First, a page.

Catalina Camia, USA TODAY
Looks like members of Congress are back to traveling on someone else's dime.
There were about 130 privately funded trips for members of Congress in August worth about $1.7 million, according to data compiled by Political MoneyLine. That's the largest monthly total in two years, the money in politics website reports.
Ireland, Israel and Ethiopia were among the popular destinations last month. Rep. Steve Scalise, R-La.,reported accepting a $22,230 trip to Dublin from the Franklin Center for Global Policy Exchange and the Ripon Society, according to his disclosure report. Political MoneyLine notes Scalise's spouse also went along and they stayed for additional days at their personal expense. In all,10 lawmakers and their spouses were on the Ireland trip.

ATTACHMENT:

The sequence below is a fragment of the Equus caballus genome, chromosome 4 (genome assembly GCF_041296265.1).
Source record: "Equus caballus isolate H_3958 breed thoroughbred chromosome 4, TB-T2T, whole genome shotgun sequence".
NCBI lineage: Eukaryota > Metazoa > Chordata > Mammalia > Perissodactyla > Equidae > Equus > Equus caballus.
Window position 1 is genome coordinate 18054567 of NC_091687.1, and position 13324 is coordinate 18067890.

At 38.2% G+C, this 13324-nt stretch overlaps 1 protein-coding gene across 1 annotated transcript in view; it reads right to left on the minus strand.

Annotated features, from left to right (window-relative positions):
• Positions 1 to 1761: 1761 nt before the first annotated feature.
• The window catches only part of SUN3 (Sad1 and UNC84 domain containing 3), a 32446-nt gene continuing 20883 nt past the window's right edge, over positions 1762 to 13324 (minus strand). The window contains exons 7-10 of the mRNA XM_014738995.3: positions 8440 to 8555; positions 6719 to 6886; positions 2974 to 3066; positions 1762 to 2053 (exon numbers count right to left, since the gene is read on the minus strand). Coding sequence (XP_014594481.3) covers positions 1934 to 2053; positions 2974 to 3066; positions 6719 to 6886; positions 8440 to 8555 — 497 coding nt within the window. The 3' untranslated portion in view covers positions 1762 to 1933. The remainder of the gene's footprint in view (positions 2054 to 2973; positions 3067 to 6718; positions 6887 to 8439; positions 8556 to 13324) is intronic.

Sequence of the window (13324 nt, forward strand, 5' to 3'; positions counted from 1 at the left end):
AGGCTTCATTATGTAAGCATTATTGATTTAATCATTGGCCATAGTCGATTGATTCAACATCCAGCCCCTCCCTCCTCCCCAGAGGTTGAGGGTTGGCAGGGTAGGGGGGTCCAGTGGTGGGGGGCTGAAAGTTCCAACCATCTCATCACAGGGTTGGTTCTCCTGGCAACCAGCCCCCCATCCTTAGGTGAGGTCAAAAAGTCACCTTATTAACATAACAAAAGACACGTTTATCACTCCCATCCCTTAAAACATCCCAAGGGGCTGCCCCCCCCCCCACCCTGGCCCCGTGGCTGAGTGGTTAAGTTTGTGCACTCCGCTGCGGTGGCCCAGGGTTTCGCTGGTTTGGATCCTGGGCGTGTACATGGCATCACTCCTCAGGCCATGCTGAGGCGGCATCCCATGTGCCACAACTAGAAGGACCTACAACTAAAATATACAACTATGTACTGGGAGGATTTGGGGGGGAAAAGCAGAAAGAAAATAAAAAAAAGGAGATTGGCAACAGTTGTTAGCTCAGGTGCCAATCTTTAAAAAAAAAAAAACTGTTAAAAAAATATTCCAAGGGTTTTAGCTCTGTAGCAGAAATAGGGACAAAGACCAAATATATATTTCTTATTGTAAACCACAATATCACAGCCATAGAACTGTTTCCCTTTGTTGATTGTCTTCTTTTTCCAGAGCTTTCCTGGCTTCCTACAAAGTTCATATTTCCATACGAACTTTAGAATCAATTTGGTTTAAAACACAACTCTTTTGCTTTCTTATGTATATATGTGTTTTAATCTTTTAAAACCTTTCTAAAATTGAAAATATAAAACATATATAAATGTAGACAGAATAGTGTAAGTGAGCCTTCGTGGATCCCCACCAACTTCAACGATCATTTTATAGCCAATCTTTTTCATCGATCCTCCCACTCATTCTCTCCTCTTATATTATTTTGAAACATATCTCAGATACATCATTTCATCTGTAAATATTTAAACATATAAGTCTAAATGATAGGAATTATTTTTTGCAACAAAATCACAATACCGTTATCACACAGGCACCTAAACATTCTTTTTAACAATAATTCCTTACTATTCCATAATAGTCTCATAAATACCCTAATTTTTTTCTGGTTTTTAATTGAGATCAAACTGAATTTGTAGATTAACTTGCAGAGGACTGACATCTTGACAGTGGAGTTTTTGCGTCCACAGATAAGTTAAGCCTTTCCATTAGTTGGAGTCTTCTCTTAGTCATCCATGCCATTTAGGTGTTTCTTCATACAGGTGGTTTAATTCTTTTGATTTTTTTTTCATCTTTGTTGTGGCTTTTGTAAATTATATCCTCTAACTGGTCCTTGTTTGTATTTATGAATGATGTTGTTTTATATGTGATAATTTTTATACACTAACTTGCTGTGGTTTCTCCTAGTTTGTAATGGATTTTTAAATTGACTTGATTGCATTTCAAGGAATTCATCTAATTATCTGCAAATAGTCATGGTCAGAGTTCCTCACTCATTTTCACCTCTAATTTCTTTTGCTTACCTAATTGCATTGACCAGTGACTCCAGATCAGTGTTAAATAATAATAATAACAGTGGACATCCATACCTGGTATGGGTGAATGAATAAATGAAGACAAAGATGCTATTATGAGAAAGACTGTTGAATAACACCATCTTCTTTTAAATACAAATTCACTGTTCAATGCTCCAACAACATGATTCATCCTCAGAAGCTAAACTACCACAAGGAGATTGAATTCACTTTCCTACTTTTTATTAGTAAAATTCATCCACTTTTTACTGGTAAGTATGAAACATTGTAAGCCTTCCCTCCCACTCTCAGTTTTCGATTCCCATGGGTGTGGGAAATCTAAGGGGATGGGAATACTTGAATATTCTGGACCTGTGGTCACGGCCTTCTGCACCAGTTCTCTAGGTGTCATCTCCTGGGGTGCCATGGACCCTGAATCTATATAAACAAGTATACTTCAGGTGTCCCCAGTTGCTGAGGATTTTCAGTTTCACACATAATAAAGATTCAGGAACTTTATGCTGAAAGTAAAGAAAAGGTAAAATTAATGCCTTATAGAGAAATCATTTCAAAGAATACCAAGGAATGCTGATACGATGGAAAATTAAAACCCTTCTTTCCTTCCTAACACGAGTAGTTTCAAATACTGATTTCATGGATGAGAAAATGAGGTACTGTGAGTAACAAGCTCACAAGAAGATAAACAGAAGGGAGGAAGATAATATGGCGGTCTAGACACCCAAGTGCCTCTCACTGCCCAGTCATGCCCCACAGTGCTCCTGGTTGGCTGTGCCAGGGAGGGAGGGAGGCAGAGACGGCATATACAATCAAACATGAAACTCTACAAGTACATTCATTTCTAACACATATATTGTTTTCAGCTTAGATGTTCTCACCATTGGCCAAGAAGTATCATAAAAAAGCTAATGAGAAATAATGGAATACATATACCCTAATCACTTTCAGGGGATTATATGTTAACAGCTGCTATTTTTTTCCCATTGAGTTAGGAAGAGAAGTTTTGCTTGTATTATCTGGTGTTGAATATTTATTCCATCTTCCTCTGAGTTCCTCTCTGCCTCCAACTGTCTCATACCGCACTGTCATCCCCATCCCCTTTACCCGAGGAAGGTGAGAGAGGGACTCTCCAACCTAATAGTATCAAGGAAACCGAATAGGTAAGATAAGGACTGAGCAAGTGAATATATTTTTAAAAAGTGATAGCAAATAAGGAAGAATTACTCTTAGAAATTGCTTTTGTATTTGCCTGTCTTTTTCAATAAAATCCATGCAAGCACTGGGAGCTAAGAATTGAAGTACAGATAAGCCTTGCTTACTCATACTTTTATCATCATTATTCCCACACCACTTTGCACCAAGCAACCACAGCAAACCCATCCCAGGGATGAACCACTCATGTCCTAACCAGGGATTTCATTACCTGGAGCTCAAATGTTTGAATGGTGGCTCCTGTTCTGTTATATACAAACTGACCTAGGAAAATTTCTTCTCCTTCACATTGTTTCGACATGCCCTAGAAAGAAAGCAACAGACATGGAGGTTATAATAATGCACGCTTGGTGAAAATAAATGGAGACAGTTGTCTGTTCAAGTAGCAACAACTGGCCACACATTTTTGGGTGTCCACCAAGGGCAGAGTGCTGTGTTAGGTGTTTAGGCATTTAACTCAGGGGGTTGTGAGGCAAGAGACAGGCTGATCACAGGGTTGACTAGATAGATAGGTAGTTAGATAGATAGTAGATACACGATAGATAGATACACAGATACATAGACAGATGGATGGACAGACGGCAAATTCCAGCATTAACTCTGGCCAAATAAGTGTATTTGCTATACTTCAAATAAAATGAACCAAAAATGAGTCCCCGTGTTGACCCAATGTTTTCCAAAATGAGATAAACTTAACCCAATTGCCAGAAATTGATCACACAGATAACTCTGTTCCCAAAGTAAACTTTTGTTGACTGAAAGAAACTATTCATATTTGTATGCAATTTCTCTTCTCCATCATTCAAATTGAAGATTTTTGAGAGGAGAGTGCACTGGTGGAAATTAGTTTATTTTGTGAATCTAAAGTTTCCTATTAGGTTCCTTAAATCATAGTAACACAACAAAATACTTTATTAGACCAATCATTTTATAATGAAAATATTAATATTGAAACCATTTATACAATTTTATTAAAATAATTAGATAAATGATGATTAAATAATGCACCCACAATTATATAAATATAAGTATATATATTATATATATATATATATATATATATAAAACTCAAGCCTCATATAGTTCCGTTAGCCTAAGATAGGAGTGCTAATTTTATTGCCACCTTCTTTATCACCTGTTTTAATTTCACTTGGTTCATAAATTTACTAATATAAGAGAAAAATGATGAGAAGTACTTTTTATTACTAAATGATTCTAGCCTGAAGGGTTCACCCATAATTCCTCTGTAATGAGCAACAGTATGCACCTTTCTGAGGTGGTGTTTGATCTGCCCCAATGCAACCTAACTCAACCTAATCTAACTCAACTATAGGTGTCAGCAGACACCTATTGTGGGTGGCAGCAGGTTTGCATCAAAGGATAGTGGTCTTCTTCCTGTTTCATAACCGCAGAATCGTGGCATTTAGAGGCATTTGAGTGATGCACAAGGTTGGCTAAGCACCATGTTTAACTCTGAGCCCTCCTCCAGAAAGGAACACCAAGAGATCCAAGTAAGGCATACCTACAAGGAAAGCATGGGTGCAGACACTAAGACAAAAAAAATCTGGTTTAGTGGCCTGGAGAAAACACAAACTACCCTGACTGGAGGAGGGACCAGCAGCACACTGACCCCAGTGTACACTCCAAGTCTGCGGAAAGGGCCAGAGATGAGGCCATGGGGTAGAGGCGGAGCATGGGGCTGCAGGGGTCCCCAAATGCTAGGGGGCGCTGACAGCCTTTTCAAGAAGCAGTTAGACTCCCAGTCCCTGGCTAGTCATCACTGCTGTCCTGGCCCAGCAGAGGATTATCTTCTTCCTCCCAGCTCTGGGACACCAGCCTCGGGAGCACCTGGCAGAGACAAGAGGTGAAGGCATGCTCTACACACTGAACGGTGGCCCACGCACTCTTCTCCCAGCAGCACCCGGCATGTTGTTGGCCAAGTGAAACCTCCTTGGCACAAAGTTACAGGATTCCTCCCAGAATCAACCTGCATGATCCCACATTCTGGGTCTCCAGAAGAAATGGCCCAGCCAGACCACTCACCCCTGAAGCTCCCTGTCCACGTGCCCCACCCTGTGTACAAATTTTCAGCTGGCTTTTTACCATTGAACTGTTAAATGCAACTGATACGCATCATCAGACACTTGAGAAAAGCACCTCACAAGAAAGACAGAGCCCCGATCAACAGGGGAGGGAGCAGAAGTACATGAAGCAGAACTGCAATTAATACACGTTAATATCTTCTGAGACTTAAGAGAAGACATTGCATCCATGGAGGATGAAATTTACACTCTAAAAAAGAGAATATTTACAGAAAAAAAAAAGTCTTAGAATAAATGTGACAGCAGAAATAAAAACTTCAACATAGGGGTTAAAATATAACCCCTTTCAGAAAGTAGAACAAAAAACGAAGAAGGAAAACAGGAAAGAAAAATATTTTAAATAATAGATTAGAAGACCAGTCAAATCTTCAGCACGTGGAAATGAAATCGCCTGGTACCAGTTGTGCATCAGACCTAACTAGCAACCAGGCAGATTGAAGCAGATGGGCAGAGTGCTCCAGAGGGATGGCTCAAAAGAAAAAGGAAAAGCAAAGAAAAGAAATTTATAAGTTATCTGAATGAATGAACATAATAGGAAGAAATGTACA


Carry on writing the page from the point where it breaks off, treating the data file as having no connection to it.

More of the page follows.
Another trip cited in the article: Rep. Ron Barber, D-Ariz., and his wife accepted a $20,021 trip to Israel, sponsored by the American Israel Foundation. Barber told the Arizona Jewish Post that the trip was "a life-changing experience" that helped him understand the country's economy and national security. Sixty-two other lawmakers and their spouses visited Israel, the report says.
In 2007, Congress changed its rules to cut down on lobbyist-funded junkets, limiting these trips to two nights at the expense of corporations and unions that employ lobbyists. But there are few rules when it comes to trips paid for by non-profits.
So far in 2013, members of Congress have taken about $3.3 million worth of trips - about a 46% jump from the 2012 total, according to the Political MoneyLine records. The total number of trips so far this year - 442 - is a little less than one third of the 1,338 trips taken by Congress in 2005, which was the most since 2000.